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Meditation seems to scare many away, crazy connotations of monks in a cave, others find it extremely boring in the beginning.

So here is a crazy way my mind describes it.

Meditation for me, is just focusing on the four parts of the breath intently, as my listening skill becomes super sensitive to the tiniest sound, inside or exterior.

We are using at least two senses, ever present without thought needed.

Now let’s make it simpler to start. We will only use five breaths, easier to focus on small time frames as we get better.

It is easier to follow the the inhales and exhales inside our nostrils. The inhales are cooler than the warm exhales, the body is in motion, the chest expands or contracts.

The pauses are everyone’s weaknesses. They are like suspended animation, nothing is in motion. With practice these pauses can be the vehicle to the other side.

So here goes. Get an timer app, make the pauses 5 seconds. As long as we focus intently, the time frame can vary, maybe 10 second pauses feel more natural to you.

During the inhales and exhales, prepare for the upcoming five seconds, the key, the pauses. Anticipate the pauses like your finding buried treasure, this silence is golden for us.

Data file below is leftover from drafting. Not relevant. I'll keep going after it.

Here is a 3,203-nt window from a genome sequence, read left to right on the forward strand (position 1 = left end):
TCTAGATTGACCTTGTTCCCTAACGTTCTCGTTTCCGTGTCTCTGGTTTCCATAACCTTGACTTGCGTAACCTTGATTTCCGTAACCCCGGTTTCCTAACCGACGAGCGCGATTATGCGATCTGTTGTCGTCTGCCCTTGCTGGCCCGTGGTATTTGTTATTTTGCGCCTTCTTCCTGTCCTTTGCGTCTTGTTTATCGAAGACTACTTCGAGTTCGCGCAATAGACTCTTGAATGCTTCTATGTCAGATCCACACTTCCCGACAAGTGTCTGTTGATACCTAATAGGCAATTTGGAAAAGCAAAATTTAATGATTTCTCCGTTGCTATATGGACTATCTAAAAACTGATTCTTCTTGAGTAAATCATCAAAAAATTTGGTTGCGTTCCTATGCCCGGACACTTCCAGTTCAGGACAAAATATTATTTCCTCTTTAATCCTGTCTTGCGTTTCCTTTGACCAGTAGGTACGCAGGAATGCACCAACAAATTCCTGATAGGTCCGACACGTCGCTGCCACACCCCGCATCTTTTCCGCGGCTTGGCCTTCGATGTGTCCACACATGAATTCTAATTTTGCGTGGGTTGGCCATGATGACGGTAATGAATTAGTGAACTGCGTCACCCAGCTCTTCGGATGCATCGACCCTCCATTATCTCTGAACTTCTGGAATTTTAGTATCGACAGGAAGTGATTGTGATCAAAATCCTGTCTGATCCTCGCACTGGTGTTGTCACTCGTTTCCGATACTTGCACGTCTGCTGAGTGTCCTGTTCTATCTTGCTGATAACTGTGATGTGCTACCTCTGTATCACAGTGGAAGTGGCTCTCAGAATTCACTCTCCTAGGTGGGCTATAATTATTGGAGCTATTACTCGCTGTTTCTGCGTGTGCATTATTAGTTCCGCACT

So meditation has come down to us being able to focus for two five second periods on the pauses, during a full breath cycle. Inhale, pause, exhale, pause.

Five breaths, then take a break, assess and adapt and try again.

If you can can focus for five breaths like this, you are meditating. You will improve with daily practice.

In due time you can meditate for longer periods or use the focus you have built to unplug anxiety and panic during the day.

It’s not that complex, but your Ego will want to deter you from getting better, he/she never wants to give up any control.

Be aware of your inner critic, he /she is a pain in the ass.

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Sounds like PTSD to me

Breaking Barriers Australia (@breakingbarriersau)

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Sounds like PTSD to me.

Go visit a PTSD discussion board and you will see many self destructive behaviors.

Handling our trauma, dissociating into the middle of the storyline is jet fuel for PTSD.

Be aware, trauma thoughts are dangerous for us.

A technique using a large Circle, a big Zero 0

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Find a quiet spot, focus on the breath intently, slow way down, calm your being.

After the body calms, Visualize an enormous circle in front of you.

Bring all awareness to your body sensations, be extremely sensitive, explore the inner world.

Now let your trauma thoughts and feelings have an audience.

We are just observing them from a short distance. Next start filling the big circle, that zero with your trauma.

Every exhale, shovel some more inside the ⭕️ circle, all the worry, doubt, humiliation, loss and unworthiness we carry like an anchor.